For those in the GTA (Greater Toronto Area), Tyndale University College and Seminary is hosting what promises to be an interesting public lecture on the subject of climate change by leading climatologist Katharine Hayhoe. Hayhoe, a self-identified evangelical Christian, was recently named to Time Magazine’s list of “The 100 Most Influential People.” The title of her talk is: “A Climate for Change: Paris and Beyond – A Christian Response to the 2015 United Nations Climate Change Conference in Paris.”
The event is this coming Saturday, January 16 beginning at 6:00 pm. More information about the event and about purchasing tickets can be found here.
In his posthumously published collection of lectures, Theology of Mission, John Howard Yoder introduces an interesting analogy to differentiate between communication that is truly evangelical, as opposed to that which is simply manipulative. The former, which he describes as proclamation, begins from a theological starting point. The latter, which he describes as persuasion, starts from an anthropological starting point. Yoder introduces the analogy of a train compared to a taxi in an attempt to introduce the difference between these two modes of speech. As someone raised on the music of Johnny Cash, I’m probably partial to the suggestion that “the kingdom is more like a train,” but I’ll leave it to you to draw your own conclusions. Here’s the quote: Continue reading Persuasion vs. Proclamation
“Paul generally does not urge his readers to proclaim the gospel to their neighbors, nor to go to the ends of the earth with the saving message of Christ. Rather, he urges them and commands them to live a life of holiness, to walk worthily of their calling, to demonstrate in loving and harmonious unity the new powers which have entered into the world in Christ, to demonstrate through victorious living the present victory of Christ over the powers of evil. It has been suggested that the reason why Paul does not urge his readers to a life of verbal witness is primarily because the early churches were not deficient in this respect. Though this is possible, it should be emphasized that what Paul is really doing in his letters is stressing the significance and importance of the believer’s life as mission.” – Edwin Roels, God’s Mission: The Epistle to the Ephesians in Mission Perspective (Franeker: T. Wever, 1962), 57, quoted in John Howard Yoder, Theology of Mission: A Believer’s Church Perspective, ed. Gayle Gerber Koontz and Andy Alexis-Baker (Downers Grove: IVP Academic, 2014), 103.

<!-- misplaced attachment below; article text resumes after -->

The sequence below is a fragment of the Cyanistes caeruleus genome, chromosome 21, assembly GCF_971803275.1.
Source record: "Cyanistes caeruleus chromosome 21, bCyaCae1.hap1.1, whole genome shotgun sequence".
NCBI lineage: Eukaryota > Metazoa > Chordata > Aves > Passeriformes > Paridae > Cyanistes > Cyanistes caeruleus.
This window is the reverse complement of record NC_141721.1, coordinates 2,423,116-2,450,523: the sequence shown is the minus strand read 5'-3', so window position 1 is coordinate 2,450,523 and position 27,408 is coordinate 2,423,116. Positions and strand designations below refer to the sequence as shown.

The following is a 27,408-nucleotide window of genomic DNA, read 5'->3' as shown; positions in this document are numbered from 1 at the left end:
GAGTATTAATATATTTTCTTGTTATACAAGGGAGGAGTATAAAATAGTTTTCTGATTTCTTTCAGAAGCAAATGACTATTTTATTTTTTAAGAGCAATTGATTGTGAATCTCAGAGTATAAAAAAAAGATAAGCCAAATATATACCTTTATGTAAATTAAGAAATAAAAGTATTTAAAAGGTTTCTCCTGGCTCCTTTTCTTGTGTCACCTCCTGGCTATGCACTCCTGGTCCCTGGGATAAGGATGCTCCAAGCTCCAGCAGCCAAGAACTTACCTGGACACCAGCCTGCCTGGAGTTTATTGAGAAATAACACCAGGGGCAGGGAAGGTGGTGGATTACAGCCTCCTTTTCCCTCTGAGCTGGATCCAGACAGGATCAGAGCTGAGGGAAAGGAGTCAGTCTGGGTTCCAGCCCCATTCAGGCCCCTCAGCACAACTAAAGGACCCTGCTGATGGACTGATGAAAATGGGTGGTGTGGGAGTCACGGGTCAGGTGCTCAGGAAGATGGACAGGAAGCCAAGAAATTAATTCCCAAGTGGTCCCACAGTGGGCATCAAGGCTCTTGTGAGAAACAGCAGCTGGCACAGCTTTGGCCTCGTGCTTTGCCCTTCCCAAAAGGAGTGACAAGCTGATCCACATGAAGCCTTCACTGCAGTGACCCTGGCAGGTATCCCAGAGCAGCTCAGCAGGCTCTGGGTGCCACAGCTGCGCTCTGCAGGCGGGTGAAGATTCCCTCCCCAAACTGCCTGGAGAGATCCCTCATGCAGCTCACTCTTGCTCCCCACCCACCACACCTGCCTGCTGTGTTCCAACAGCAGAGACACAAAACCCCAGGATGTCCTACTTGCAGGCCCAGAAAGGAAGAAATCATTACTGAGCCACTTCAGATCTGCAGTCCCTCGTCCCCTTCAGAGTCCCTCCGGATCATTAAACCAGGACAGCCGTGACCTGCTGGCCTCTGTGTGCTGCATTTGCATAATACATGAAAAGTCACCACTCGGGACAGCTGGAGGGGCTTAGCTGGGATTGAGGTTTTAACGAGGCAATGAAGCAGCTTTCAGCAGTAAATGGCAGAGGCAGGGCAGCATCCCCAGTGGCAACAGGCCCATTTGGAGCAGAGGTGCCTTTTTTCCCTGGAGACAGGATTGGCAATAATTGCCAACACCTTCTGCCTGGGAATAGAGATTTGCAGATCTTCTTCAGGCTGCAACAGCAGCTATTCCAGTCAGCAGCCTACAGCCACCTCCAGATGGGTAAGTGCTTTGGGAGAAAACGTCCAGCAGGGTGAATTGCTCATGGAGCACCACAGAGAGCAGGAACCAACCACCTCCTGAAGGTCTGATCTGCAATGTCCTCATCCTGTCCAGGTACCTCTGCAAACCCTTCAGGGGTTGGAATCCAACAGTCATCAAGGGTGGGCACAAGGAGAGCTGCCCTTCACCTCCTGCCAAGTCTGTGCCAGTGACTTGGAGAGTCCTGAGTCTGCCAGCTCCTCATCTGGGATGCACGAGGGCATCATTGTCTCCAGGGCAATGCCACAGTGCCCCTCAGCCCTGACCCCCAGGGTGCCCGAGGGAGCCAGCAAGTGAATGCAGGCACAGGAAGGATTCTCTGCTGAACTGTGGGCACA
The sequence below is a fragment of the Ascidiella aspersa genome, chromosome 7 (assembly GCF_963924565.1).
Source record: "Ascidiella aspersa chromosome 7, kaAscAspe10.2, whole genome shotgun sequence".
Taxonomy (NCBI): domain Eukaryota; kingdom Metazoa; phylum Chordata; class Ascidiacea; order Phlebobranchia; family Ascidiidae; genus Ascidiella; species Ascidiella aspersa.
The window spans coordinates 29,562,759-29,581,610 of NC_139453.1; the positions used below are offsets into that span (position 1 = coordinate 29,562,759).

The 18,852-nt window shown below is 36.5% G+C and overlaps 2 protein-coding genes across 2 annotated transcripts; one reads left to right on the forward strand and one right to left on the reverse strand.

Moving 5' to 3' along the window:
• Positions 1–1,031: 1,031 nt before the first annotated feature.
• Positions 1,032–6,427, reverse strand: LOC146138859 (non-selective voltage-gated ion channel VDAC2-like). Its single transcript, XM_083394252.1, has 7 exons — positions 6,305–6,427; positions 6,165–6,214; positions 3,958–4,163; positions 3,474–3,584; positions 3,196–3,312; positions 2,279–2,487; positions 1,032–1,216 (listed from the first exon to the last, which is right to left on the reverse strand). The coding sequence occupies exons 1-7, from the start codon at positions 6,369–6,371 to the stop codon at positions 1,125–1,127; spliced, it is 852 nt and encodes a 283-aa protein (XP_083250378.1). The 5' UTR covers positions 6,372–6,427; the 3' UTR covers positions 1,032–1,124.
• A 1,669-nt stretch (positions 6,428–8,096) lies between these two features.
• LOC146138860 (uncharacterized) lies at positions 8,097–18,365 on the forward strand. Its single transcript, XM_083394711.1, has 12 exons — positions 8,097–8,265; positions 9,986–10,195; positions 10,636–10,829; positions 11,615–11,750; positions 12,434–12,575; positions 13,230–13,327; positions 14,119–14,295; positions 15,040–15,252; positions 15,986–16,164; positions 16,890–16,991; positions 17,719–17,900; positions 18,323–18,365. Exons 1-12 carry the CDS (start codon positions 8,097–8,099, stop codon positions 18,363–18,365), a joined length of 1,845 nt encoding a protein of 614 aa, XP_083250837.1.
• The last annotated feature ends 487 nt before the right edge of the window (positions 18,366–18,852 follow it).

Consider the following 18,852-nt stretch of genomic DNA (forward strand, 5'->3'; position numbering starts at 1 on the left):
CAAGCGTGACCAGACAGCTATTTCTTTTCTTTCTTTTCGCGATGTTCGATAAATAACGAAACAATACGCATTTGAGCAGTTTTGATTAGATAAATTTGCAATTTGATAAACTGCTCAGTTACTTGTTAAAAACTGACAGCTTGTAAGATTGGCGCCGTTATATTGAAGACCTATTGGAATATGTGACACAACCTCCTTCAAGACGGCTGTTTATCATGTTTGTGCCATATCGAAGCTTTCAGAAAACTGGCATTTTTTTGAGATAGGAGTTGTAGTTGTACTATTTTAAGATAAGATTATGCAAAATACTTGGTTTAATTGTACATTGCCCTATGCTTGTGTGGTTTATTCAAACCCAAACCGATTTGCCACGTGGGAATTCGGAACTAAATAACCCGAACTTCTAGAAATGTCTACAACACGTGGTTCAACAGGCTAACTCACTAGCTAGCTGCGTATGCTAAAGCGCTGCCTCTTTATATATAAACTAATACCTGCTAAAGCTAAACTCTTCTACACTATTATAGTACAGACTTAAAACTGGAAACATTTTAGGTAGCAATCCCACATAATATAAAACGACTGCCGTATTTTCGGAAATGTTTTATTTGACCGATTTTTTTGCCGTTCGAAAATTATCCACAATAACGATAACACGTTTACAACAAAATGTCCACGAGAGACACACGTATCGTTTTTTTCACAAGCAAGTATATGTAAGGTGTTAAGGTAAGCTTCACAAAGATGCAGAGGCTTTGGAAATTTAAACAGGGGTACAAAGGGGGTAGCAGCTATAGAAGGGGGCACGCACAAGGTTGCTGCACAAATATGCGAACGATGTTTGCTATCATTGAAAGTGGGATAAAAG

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“I’m afraid to say, but I must say it . . . I think much of [C.S.] Lewis’s attraction to the Protestant evangelical world lies in his individualism.”
This assessment was offered by Ralph Wood, Professor of Theology and Literature at Baylor University, in a lecture delivered in Toronto in 2004 which compared the writings and sensibilities of C.S. Lewis and J.R.R. Tolkien. I had the opportunity to re-listen to the lecture this morning. Continue reading An Interesting Juxtaposition
“Sentimentality, not atheism, is the deepest enemy of the Christian faith,” the theological ethicist Stanley Hauerwas has averred on numerous occasions. (This particular formulation is from Approaching the End (2013), 88.) Perhaps no time of year is as fraught with the danger of sentimentality for Christians as is Christmas. However, this seemingly owes more to the cultural observation of Christmas returning to its pagan roots in the winter festival of Saturnalia, then it does to the story of the Nativity. Continue reading An Unsentimental Christmas